It is possible to heal from the pain of having an emotionally absent mother and/ or self-absorbed mother.
Acknowledge that emotional absence was not your fault. Your mother (I say mother cause it was my mother who neglected/abused me. It could very well be a Father). Was not emotionally available because of something in your childhood. I think I looked like someone my mother was abused by or disliked. It was not because you were not good enough or unlovable. If your mother was emotionally absent and/or critical of you you are/were nor responsible for her behavior. She was the responsible adult. You deserved love and being cared for as a child and also as an adult.
See your mother as she is, not as the person you would like her to be.
It is very painful to come to accept and let go of the hope that one day your mother may change and be the loving and cuddly mother you always hoped for. This wish may keep you in a very anxious and depressed place, as your wish is never fulfilled and you continue to hope for a change but continue to experience emotional absence by your mother.
When you learn to accept that your mother is only able to give you as much as she can, your healing can start and you can have a relationship with her.
Sometimes a relationship isn’t possible. In my case I had had the emotional abuse as well as some physical abuse. Even as I accepted the way she was I never trusted her and you cannot have a relationship if you don’t have trust. Sure If she needed anything I would do it for her, but that’s as far as it went. I never let my own children be alone with her for any length of time. I talked to her but it was as strangers would talk not as mother and daughter.
You have to decide what kind of relationship though would like to have with her (if any) have with her-Reflect on the emotional impact of both having a relationship with her and not having her in her life.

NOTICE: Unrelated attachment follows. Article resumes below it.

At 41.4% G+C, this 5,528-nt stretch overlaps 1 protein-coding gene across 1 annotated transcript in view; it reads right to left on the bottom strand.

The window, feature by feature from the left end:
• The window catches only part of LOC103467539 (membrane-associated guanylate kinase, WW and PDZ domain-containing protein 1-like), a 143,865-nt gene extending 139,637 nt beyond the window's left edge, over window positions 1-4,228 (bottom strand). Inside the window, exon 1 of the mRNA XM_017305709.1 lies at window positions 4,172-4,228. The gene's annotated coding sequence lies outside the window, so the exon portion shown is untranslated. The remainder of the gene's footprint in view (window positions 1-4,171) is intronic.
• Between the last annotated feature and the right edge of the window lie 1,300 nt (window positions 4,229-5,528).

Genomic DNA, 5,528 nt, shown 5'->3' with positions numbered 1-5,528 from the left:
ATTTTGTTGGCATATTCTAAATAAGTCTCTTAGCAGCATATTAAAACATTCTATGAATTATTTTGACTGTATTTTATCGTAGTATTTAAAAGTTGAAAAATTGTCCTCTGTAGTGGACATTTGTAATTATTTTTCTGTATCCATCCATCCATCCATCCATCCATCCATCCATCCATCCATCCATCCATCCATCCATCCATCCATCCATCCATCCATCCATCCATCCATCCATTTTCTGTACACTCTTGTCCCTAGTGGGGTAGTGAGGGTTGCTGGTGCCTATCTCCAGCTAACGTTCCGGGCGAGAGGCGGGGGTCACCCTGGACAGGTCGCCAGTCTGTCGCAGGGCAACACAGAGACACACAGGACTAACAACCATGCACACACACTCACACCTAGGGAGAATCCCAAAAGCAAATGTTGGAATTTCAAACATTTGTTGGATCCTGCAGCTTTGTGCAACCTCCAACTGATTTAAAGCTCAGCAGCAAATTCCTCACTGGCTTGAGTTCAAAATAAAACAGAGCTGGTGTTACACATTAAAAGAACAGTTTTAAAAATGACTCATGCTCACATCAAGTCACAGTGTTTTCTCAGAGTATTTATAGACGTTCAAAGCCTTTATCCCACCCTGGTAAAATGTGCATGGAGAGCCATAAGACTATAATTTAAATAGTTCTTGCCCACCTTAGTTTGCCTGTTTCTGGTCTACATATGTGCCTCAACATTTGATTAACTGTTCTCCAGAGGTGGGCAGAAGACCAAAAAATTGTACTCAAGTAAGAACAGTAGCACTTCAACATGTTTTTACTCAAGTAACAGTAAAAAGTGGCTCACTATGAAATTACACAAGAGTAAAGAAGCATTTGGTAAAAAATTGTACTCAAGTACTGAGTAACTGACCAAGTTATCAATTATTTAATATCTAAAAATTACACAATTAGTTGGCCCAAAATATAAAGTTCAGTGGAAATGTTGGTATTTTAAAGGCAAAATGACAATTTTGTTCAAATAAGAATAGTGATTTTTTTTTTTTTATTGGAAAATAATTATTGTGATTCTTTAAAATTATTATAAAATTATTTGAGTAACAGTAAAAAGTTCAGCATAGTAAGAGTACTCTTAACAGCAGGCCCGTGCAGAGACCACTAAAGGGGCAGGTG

Allow yourself to grief the absence of an emotionally engaged mother. Let yourself feel pain of feeling unloved as a child. Express the pain by talking, painting, writing, or in any way that comes naturally to you. It’s okay to have mixed feelings about your mother for wanting her attention and love (this is our survival instinct as children) while feeling angry towards her and hurt for her being able to prioritize your emotional needs as a child. Acknowledge all you feelings.
Get to know yourself, you may struggle to understand what you want or need , and often seek guidance from other people to the extent that it is very confusing for you.
What are you emotional, physical, safety, self-development, spiritual, and social needs. Pay attention to your emotional experiences. You may struggle to understand your feelings and they are vital for you to understand who you are and what you need.
Stop and listen to your body, what is the emotion you experience and how does it feel in your body? Learn to name your feelings but slowing down and taking time to reflect on them.
Develop self-soothing skills, when our caregivers (mothers) didn’t provide us with soothing as children and we experienced emotional absence we can learn these skills as an adult. We have an innate ability within our body to regulate ourselves. For example, spending time in nature and fully immersing yourself in yourself in your experience can teach you about self-soothing and regulation. Use all your senses to take in soothing experiences offered by nature.
Take a mindful walk in nature focusing on your sensory experiences. Practice deep breathing focusing on your exhale aiming to inhale it for as long as you can counting up to 9 or even 11 seconds when exhaling.
Mindfulness and guided visualization/ meditation surround yourself with beautiful pictures, objects, and scents that help you relax. Listen to music that makes you slow down and relaxes you. Watch funny things that make you laugh.
Be kind to yourself, you may be very critical of yourself and blame yourself for things that either go wrong or even for things that are not to do with you.
Self-compassion, be your own best friend, what would you say to a dear friend in a given situation? Acknowledge that suffering is universal, you are not alone with your pain. Be mindful of your feelings, acknowledge them but do not over identify and get stuck with them.